Astaxanthin is a red, fat-soluble pigment which belongs to the carotenoid family 1. Astaxanthin cannot be produced by humans, hence it should be obtained from diet or supplement 2. The natural sources of astaxanthin are algae, yeast, salmon, krill, shrimp and crayfish. Haemactococcus pluvialis is a green microalga, one of the best sources of natural astaxanthin for human consumption 1.
Astaxanthin is a member of xanthophyll carotenoid 1. It contains conjugated double bonds, hydroxyl and keto groups, which give rise to both lipophilic (lipid-loving) and hydrophilic (water-loving) properties 1. This type of conjugated double bond acts as a strong antioxidant. Astaxanthin showed better biological activity than other antioxidants, because it could link with cell membranes from inside to outside 1.
Published Health Benefits
1. Skin health
Its strong antioxidant properties play a protective role in improving overall skin appearance. Astaxanthin can improve skin moisture, reduce wrinkles formation and hyperpigmentation, and prevent the photoaging that occurs on human skin 3.
2. Eye health
Clinical studies have shown supplementing with astaxanthin improves visual acuity, contrast sensitivity and vision-related functions, also helps improve tear production and stability to alleviate eye strain symptoms 4.
3. Heart health
Astaxanthin has shown suppressed oxidative stress, reduced LDL-cholesterol and increased HDL-cholesterol, thus decreased risk of arterial blockage 5. It also improves heart contractility and exercise tolerance 6.
4. Brain health
Astaxanthin has neuroprotective properties including anti-inflammatory, anti-apoptotic and antioxidant effects 7. All these help promote or maintain brain plasticity. Recent study also found astaxanthin able to improve mood and support mental wellness 8.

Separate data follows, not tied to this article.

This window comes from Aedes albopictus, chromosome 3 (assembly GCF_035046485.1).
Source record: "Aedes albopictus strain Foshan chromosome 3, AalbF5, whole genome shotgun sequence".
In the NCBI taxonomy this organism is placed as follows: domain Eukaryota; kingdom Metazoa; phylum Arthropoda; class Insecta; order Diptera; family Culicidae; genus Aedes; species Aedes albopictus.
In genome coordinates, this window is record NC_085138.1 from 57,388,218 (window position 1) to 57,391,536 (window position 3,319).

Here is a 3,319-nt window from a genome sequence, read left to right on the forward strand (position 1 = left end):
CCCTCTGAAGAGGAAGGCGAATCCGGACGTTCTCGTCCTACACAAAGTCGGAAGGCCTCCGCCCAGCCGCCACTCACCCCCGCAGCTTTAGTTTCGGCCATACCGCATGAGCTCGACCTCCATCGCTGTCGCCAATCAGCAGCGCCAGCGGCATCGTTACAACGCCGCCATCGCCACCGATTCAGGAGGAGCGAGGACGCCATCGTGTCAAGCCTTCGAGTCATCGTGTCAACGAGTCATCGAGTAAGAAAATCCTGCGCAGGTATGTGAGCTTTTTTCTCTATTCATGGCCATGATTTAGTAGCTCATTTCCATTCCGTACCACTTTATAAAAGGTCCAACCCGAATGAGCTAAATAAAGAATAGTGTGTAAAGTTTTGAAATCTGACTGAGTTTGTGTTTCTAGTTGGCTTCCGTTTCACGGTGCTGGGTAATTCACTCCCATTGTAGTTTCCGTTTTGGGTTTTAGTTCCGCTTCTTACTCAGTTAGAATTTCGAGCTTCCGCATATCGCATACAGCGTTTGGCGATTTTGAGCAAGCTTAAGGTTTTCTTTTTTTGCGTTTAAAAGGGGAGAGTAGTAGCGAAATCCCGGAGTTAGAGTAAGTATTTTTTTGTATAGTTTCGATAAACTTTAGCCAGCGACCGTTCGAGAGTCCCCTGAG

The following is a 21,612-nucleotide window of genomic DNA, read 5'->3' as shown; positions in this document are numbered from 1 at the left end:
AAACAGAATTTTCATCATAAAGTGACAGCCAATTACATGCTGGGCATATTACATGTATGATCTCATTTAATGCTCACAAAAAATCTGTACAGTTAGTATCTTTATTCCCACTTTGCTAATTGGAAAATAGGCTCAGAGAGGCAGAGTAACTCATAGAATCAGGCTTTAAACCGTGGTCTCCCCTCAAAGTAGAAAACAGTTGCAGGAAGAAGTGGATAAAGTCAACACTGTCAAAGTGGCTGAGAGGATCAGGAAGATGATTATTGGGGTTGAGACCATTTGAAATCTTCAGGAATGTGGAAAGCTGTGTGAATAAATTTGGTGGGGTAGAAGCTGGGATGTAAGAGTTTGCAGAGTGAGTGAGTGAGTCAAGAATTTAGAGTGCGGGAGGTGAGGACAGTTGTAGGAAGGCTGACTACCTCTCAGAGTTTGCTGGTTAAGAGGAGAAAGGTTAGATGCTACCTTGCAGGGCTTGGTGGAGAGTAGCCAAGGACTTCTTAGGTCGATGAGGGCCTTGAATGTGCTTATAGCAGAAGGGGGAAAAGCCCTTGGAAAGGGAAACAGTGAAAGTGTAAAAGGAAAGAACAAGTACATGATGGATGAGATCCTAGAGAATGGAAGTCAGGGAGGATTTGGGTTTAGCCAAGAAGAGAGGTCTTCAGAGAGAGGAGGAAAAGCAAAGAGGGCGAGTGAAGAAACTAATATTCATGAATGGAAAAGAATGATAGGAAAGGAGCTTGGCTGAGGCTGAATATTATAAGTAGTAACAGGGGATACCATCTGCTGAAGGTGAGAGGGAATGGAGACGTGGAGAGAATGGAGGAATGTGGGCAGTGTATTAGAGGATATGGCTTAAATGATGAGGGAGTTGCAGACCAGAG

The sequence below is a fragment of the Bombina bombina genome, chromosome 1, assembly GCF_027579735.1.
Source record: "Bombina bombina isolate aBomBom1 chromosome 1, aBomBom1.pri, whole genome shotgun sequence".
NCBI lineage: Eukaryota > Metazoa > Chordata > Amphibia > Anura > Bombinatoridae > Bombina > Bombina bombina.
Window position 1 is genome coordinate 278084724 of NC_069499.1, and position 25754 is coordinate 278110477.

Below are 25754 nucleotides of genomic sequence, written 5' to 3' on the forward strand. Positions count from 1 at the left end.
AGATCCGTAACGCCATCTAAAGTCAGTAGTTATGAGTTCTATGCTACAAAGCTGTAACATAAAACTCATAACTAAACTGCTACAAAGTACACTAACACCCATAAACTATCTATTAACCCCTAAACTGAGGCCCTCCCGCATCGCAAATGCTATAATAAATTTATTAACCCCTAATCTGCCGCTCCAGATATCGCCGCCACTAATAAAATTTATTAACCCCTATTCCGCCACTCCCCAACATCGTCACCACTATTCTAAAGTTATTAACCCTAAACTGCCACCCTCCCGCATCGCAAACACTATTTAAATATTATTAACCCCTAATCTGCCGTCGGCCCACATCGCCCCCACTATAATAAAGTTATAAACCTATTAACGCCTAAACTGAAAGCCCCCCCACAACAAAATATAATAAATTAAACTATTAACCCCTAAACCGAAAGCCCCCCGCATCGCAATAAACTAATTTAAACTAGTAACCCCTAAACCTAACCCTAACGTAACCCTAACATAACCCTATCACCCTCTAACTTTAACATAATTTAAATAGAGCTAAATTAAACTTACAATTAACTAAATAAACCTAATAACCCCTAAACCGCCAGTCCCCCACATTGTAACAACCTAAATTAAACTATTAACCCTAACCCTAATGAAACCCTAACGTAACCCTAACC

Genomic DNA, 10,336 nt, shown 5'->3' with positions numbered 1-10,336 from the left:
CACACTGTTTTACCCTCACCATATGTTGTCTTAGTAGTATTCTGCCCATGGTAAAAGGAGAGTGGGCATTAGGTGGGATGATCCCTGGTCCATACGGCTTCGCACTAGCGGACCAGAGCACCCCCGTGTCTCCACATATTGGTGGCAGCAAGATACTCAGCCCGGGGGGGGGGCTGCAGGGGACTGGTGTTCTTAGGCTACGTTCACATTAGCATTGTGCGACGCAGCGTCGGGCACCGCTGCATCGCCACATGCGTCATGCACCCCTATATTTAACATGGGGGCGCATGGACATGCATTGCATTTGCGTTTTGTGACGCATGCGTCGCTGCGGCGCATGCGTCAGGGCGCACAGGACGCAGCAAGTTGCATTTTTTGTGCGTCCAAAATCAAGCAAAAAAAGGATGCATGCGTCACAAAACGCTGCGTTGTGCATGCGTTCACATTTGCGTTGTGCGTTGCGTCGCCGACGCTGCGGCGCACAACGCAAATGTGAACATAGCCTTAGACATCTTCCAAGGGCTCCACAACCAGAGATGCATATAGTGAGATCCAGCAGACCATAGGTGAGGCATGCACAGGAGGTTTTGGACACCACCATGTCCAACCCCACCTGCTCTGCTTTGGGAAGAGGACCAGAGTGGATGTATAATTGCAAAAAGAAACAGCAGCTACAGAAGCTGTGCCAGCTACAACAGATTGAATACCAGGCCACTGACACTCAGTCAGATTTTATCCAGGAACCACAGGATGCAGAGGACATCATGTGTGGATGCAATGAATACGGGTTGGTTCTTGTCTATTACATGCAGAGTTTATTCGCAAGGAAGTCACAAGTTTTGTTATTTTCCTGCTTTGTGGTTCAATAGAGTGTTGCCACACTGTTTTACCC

Recommended Daily Dose
It is recommended to consume astaxanthin with omega-3 rich seed oils such as chia, flaxseed, fish, nutella, walnuts and almonds 1. Recommended dose of astaxanthin is 2-4mg/day, and considered to be safe up to 6mg/day 1.
1. Ambati, R. R., Phang, S. M., Ravi, S., & Aswathanarayana, R. G. (2014). Astaxanthin: sources, extraction, stability, biological activities and its commercial applications–a review. Marine drugs, 12(1), 128–152. https://doi.org/10.3390/md12010128
2. Guerin, M., Huntley, M. E., & Olaizola, M. (2003). Haematococcus astaxanthin: applications for human health and nutrition. Trends in Biotechnology, 21(5), 210-216. https://doi.org/10.1016/S0167-7799(03)00078-7
3. Davinelli, S., Nielsen, M. E., & Scapagnini, G. (2018). Astaxanthin in skin health, repair, and disease: a comprehensive review. Nutrients, 10(4), 522. https://doi.org/10.3390/nu10040522
4. Giannaccare, G., Pellegrini, M., Senni, C., Bernabei, F., Scorcia, V., & Cicero, A. (2020). Clinical applications of astaxanthin in the treatment of ocular diseases: emerging insights. Marine drugs, 18(5), 239. https://doi.org/10.3390/md18050239
5. Fassett, R. G., & Coombes, J. S. (2012). Astaxanthin in cardiovascular health and disease. Molecules (Basel, Switzerland), 17(2), 2030–2048. https://doi.org/10.3390/molecules17022030
6. Kato, T., Kasai, T., Sato, A., Ishiwata, S., Yatsu, S., Matsumoto, H., Shitara, J., et al. (2020). Effects of 3-month astaxanthin supplementation on cardiac function in heart failure patients with left ventricular systolic dysfunction-a pilot study. Nutrients, 12(6), 1896. MDPI AG. Retrieved from http://dx.doi.org/10.3390/nu12061896
7. Grimmig, B., Kim, S. H., Nash, K., Bickford, P. C., & Douglas Shytle, R. (2017). Neuroprotective mechanisms of astaxanthin: a potential therapeutic role in preserving cognitive function in age and neurodegeneration. GeroScience, 39(1), 19–32. https://doi.org/10.1007/s11357-017-9958-x
8. Talbott, S., Hantla, D., Capelli, B., Ding, L., Li, Y., & Artaria, C. (2019). Effect of Astaxanthin Supplementation on Psychophysiological Heart-Brain Axis Dynamics in Healthy Subjects. Functional Foods in Health and Disease, 9, 521-531. DOI:10.31989/ffhd.v9i8.636